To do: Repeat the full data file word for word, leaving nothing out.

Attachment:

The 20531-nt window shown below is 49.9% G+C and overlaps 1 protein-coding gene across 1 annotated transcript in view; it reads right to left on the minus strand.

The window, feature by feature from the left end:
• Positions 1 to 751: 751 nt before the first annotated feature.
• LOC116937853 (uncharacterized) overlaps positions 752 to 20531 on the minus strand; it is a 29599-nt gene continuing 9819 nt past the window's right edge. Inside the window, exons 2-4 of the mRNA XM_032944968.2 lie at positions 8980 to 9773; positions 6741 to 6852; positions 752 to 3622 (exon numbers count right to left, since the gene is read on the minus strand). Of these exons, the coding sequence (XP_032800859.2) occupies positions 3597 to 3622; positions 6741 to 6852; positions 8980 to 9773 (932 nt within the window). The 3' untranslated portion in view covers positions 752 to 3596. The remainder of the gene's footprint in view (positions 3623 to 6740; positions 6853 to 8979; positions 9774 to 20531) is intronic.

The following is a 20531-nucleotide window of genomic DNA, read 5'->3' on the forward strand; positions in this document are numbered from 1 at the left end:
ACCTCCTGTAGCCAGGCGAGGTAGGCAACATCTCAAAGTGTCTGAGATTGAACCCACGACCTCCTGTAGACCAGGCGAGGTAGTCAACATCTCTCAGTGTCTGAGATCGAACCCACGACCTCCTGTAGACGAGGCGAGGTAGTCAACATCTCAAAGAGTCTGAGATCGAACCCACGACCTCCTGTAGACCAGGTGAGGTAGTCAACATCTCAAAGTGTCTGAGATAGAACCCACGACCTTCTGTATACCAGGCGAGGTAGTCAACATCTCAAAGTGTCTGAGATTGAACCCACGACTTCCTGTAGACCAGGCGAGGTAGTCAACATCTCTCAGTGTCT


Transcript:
The 20531-nt window shown below is 49.9% G+C and overlaps 1 protein-coding gene across 1 annotated transcript in view; it reads right to left on the minus strand.

The window, feature by feature from the left end:
• Positions 1 to 751: 751 nt before the first annotated feature.
• LOC116937853 (uncharacterized) overlaps positions 752 to 20531 on the minus strand; it is a 29599-nt gene continuing 9819 nt past the window's right edge. Inside the window, exons 2-4 of the mRNA XM_032944968.2 lie at positions 8980 to 9773; positions 6741 to 6852; positions 752 to 3622 (exon numbers count right to left, since the gene is read on the minus strand). Of these exons, the coding sequence (XP_032800859.2) occupies positions 3597 to 3622; positions 6741 to 6852; positions 8980 to 9773 (932 nt within the window). The 3' untranslated portion in view covers positions 752 to 3596. The remainder of the gene's footprint in view (positions 3623 to 6740; positions 6853 to 8979; positions 9774 to 20531) is intronic.

The following is a 20531-nucleotide window of genomic DNA, read 5'->3' on the forward strand; positions in this document are numbered from 1 at the left end:
ACCTCCTGTAGCCAGGCGAGGTAGGCAACATCTCAAAGTGTCTGAGATTGAACCCACGACCTCCTGTAGACCAGGCGAGGTAGTCAACATCTCTCAGTGTCTGAGATCGAACCCACGACCTCCTGTAGACGAGGCGAGGTAGTCAACATCTCAAAGAGTCTGAGATCGAACCCACGACCTCCTGTAGACCAGGTGAGGTAGTCAACATCTCAAAGTGTCTGAGATAGAACCCACGACCTTCTGTATACCAGGCGAGGTAGTCAACATCTCAAAGTGTCTGAGATTGAACCCACGACTTCCTGTAGACCAGGCGAGGTAGTCAACATCTCTCAGTGTCT